Thus, in between the bombastic music and dramatic graphics, an ominous report about how this habit or that diet might have a 2% chance of causing your death is not typically met with the thought, “well, something’s got to do it.” The lack of context transforms new findings that only deserve a little consideration among those intent on a healthy lifestyle into some sort of dramatic threat to which all decent self-loving Americans must be strongly averse.

Of course, basic common sense has some say in the matter too. As legitimate information is transformed into unnecessarily dire warnings, the general public only develops a thicker skin as applied to medical risks. “So what if oil-based paint causes cancer when it seeps into groundwater? Last month ‘they’ said fried chicken could kill you!” goes the final interpretation of a story. The abstract “They” responsible for all expert opinions increasingly fades into background noise.

Commercial media then must strive harder to succeed in efforts to attract audiences through hyperbolic alarmism. The mechanism reinforces itself. This not only wastes people’s time by failing to provide more informative content; it also minimizes the impact of medical expertise when something that truly deserves alarm comes to light. Be it an obesity epidemic, overmedicated children, undermedicated hospice patients, etc. the medical issues of the day that should be a big deal sometimes get lumped in with the noise made about fresh research of trivial consequence.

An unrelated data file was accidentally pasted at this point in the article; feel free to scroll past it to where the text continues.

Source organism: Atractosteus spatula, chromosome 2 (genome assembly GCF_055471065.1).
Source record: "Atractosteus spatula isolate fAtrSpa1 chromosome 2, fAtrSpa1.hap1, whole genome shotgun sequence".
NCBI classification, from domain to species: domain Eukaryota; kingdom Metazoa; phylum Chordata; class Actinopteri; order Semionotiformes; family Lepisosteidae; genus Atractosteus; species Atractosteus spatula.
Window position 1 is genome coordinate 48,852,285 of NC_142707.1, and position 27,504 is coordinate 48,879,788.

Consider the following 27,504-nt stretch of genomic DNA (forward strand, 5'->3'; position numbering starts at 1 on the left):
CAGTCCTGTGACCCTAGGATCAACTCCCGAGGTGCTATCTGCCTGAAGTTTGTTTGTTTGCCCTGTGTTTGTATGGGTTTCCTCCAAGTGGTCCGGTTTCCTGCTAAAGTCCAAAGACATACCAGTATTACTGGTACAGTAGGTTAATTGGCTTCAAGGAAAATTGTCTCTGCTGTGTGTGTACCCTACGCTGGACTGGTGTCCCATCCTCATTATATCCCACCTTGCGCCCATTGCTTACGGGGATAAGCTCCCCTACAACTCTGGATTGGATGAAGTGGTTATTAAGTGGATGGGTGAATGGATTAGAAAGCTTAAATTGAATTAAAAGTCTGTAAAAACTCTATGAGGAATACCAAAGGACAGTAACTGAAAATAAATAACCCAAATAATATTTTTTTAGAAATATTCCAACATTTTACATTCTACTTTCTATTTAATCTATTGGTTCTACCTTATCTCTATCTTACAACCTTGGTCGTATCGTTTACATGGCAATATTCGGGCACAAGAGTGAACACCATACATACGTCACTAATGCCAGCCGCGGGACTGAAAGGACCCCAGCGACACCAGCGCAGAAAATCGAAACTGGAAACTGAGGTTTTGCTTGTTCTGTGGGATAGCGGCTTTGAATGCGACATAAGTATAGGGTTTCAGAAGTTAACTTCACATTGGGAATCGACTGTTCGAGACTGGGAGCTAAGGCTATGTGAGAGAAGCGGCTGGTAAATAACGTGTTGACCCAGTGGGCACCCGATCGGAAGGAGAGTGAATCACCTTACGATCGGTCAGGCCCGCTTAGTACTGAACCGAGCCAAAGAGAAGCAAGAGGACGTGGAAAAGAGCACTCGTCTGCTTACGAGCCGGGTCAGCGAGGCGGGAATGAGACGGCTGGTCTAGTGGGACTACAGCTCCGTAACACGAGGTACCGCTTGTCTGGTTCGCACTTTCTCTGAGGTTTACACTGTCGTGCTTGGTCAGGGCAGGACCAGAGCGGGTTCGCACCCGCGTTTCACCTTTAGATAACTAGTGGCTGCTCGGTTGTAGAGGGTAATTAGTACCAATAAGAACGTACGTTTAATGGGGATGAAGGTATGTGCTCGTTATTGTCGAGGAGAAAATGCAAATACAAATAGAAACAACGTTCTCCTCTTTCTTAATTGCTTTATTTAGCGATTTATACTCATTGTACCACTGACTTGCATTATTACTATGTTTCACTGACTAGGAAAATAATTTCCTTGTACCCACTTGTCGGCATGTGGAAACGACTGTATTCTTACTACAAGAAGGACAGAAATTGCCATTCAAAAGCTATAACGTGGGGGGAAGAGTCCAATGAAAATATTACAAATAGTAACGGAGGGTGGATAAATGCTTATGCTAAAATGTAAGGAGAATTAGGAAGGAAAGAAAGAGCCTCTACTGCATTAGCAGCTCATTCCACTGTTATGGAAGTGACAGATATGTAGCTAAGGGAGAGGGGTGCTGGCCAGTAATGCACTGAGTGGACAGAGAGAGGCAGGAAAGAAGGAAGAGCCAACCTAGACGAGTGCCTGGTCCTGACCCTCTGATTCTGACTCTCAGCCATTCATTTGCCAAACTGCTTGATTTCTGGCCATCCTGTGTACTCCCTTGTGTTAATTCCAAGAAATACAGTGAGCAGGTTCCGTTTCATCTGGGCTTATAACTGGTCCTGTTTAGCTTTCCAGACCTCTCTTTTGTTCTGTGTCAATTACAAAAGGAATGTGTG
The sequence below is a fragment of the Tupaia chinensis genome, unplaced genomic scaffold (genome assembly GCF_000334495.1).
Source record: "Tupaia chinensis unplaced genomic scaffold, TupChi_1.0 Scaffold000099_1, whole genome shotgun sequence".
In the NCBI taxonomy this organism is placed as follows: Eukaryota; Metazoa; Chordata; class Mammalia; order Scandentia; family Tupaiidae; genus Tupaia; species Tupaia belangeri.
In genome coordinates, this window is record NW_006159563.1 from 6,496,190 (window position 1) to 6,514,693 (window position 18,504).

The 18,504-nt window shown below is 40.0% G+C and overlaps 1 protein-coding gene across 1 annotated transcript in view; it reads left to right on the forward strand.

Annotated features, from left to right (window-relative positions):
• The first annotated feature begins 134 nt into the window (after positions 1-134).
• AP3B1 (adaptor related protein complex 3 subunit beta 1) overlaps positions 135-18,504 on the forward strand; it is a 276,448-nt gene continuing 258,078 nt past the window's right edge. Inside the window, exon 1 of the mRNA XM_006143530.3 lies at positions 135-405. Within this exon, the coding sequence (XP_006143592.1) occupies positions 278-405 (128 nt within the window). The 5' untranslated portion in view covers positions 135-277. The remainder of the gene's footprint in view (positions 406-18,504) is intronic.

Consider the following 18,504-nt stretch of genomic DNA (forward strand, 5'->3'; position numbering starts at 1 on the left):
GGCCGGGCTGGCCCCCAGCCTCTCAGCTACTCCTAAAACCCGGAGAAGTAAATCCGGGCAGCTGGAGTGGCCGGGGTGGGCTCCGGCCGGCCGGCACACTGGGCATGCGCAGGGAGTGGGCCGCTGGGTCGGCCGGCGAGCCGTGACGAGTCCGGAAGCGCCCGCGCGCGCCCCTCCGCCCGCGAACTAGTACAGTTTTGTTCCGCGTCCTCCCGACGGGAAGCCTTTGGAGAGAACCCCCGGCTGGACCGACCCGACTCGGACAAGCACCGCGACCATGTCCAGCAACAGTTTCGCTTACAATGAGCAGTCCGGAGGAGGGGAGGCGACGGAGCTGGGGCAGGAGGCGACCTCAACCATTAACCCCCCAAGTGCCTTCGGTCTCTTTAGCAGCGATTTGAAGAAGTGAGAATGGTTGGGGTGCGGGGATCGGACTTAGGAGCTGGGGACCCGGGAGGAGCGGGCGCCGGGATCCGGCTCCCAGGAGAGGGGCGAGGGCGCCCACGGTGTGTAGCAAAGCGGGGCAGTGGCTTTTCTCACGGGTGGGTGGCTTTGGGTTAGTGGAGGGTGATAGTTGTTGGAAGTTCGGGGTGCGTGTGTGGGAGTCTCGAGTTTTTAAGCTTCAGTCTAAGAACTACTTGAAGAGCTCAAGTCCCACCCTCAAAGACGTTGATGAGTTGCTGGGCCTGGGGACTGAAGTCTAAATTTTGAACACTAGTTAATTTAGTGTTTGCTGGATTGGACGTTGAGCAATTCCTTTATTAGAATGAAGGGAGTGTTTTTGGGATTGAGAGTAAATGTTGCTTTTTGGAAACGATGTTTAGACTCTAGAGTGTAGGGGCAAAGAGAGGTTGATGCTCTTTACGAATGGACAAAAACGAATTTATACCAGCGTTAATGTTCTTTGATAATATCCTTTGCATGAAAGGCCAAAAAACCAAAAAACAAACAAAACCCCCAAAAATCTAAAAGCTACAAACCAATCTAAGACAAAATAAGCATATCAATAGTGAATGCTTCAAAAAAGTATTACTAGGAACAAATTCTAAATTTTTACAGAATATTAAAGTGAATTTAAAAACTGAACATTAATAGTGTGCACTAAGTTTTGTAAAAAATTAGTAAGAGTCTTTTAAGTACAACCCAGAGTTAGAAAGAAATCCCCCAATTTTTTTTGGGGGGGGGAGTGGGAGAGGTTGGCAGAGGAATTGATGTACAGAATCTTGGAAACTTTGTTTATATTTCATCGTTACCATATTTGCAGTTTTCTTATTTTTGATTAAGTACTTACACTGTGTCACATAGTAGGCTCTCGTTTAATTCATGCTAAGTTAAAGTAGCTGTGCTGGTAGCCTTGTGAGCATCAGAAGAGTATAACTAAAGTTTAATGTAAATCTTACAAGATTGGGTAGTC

One way to address this is simply to lose interest in those types of stories. If you go to the media to have an emotional reaction, both broadcasters and publishers offer up no shortage of excellent drama (or reality shows, for the shallow folks.) If you go to the media to become more informed, consider filtering out alarmism even if that means ignoring the majority of “health news” items. Of course, that approach is not for everyone.

In the alternative, get in the habit of digging the facts out of whatever journalistic coverage happens to encase them. Distinguish between research that quantitatively assesses risk and research that manages to establish a mechanism of causation. When practical, try to find out whether reports related to risk factors were normalized or based on raw data.

I would never deny that smoking is an unhealthy habit, but in a broad sample the higher mortality rate of smokers would be significantly attributable to a range of other factors from childhood nutrition history to occupational hazards. Without knowing what efforts have been made to factor out other influences, it is difficult to formulate any context for health risks ranging from the pesticides on apples to the tannins in Zinfandel. If you can get down to the facts without being moved by an emotionally charged presentation, then there is still much that can be learned from medical research . . . even after it percolates through the filters of commercial media.

What You Should Think About Socialized Medicine

October 4, 2007

“Children are like wet cement. Whatever falls on them makes an impression.”

–Dr. Haim Ginott

Of all the episodes of American history that might be preserved by nostalgia, it is downright tragic that the Red Scare should survive into the 21st century. Not even the actual “Reds” Americans were made to fear lasted as long as the negative emotions inflamed by the likes of Joe McCarthy and Richard Nixon. Yet even now we see the most progressive public figures with a shot at the White House running scared from latter day redbaiters.